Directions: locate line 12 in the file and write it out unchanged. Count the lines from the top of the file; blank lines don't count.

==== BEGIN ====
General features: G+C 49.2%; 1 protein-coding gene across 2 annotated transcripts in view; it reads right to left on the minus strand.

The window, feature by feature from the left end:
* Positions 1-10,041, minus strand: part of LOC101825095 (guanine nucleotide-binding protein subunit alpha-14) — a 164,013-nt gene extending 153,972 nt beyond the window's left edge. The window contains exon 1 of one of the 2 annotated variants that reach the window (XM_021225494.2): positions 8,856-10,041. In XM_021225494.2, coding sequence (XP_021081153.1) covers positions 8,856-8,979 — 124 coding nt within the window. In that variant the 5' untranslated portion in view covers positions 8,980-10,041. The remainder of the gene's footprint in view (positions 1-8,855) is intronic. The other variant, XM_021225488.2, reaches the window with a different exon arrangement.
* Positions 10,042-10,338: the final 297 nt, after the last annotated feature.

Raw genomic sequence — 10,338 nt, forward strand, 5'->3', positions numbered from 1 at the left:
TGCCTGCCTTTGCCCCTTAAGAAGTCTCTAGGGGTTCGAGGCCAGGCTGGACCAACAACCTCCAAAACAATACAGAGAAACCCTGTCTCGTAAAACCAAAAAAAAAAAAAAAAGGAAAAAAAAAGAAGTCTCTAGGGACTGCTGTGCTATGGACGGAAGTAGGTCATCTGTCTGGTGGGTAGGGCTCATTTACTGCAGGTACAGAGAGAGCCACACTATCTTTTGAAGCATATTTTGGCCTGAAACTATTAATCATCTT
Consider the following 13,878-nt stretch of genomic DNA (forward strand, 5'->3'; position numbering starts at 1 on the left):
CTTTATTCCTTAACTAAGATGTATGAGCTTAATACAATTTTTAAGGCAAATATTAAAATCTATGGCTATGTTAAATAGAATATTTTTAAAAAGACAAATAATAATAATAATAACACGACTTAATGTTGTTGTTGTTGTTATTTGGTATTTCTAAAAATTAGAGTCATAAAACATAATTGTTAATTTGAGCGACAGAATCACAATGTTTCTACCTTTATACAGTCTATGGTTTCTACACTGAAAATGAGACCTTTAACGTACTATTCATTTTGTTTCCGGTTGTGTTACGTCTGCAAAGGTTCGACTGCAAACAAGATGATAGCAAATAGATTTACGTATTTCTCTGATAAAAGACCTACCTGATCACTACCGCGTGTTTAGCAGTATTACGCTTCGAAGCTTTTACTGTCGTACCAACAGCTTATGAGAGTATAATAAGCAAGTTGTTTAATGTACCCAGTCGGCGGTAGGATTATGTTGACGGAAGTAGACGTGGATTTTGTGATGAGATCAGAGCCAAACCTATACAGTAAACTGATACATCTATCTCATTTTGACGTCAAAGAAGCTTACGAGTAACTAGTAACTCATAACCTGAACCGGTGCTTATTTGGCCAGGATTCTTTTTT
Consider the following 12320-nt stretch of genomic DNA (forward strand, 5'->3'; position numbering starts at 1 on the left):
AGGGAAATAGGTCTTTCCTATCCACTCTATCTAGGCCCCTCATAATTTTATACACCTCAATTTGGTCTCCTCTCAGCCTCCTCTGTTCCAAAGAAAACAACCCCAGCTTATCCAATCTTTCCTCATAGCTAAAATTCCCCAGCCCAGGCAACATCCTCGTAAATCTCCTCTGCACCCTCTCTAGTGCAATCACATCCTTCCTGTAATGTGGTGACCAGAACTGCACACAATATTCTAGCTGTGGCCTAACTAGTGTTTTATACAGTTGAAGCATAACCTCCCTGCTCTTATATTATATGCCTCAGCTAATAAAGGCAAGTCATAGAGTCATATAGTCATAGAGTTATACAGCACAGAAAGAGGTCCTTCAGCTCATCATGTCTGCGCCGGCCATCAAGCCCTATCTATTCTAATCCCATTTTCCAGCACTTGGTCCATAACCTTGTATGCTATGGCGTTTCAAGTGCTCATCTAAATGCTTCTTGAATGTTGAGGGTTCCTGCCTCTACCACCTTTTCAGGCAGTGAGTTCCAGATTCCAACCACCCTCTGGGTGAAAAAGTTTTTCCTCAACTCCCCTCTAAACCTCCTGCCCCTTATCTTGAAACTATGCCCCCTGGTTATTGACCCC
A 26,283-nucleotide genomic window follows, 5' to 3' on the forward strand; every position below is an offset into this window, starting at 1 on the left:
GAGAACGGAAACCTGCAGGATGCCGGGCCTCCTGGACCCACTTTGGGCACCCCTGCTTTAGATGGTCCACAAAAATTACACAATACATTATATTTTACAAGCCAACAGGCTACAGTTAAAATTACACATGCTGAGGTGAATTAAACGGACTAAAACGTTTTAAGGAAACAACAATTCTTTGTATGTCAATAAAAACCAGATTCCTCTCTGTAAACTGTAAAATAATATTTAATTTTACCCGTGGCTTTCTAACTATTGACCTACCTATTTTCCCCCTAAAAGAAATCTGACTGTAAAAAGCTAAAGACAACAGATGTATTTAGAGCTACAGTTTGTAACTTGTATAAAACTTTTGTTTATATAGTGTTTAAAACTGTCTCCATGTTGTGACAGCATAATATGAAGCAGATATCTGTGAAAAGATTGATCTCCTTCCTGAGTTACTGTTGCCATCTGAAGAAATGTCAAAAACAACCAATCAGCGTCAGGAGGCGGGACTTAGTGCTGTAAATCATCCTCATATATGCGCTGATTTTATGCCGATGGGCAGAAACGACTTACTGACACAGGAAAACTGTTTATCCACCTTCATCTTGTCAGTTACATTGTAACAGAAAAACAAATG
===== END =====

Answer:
GAGAACGGAAACCTGCAGGATGCCGGGCCTCCTGGACCCACTTTGGGCACCCCTGCTTTAGATGGTCCACAAAAATTACACAATACATTATATTTTACAAGCCAACAGGCTACAGTTAAAATTACACATGCTGAGGTGAATTAAACGGACTAAAACGTTTTAAGGAAACAACAATTCTTTGTATGTCAATAAAAACCAGATTCCTCTCTGTAAACTGTAAAATAATATTTAATTTTACCCGTGGCTTTCTAACTATTGACCTACCTATTTTCCCCCTAAAAGAAATCTGACTGTAAAAAGCTAAAGACAACAGATGTATTTAGAGCTACAGTTTGTAACTTGTATAAAACTTTTGTTTATATAGTGTTTAAAACTGTCTCCATGTTGTGACAGCATAATATGAAGCAGATATCTGTGAAAAGATTGATCTCCTTCCTGAGTTACTGTTGCCATCTGAAGAAATGTCAAAAACAACCAATCAGCGTCAGGAGGCGGGACTTAGTGCTGTAAATCATCCTCATATATGCGCTGATTTTATGCCGATGGGCAGAAACGACTTACTGACACAGGAAAACTGTTTATCCACCTTCATCTTGTCAGTTACATTGTAACAGAAAAACAAATG